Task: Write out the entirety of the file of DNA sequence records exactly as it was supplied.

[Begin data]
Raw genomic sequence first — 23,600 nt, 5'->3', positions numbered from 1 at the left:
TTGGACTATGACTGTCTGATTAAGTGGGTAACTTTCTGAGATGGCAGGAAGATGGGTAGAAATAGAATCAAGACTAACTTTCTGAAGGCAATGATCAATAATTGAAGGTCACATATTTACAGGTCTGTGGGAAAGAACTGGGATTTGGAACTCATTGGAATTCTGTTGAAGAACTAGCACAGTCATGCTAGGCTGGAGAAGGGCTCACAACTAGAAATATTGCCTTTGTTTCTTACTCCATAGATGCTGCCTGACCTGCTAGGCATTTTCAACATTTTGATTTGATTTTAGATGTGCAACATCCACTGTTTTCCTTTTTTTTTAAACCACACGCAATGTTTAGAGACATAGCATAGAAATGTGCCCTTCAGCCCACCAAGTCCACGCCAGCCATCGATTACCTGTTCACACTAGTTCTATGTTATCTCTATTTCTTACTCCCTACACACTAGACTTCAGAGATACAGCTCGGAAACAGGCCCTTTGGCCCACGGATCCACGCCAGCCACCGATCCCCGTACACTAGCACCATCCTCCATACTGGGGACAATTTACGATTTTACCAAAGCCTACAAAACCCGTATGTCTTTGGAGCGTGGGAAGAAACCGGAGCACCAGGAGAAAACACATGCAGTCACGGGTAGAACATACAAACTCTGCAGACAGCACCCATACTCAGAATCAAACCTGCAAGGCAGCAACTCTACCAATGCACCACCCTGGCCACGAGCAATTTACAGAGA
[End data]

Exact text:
Raw genomic sequence first — 23,600 nt, 5'->3', positions numbered from 1 at the left:
TTGGACTATGACTGTCTGATTAAGTGGGTAACTTTCTGAGATGGCAGGAAGATGGGTAGAAATAGAATCAAGACTAACTTTCTGAAGGCAATGATCAATAATTGAAGGTCACATATTTACAGGTCTGTGGGAAAGAACTGGGATTTGGAACTCATTGGAATTCTGTTGAAGAACTAGCACAGTCATGCTAGGCTGGAGAAGGGCTCACAACTAGAAATATTGCCTTTGTTTCTTACTCCATAGATGCTGCCTGACCTGCTAGGCATTTTCAACATTTTGATTTGATTTTAGATGTGCAACATCCACTGTTTTCCTTTTTTTTTAAACCACACGCAATGTTTAGAGACATAGCATAGAAATGTGCCCTTCAGCCCACCAAGTCCACGCCAGCCATCGATTACCTGTTCACACTAGTTCTATGTTATCTCTATTTCTTACTCCCTACACACTAGACTTCAGAGATACAGCTCGGAAACAGGCCCTTTGGCCCACGGATCCACGCCAGCCACCGATCCCCGTACACTAGCACCATCCTCCATACTGGGGACAATTTACGATTTTACCAAAGCCTACAAAACCCGTATGTCTTTGGAGCGTGGGAAGAAACCGGAGCACCAGGAGAAAACACATGCAGTCACGGGTAGAACATACAAACTCTGCAGACAGCACCCATACTCAGAATCAAACCTGCAAGGCAGCAACTCTACCAATGCACCACCCTGGCCACGAGCAATTTACAGAGA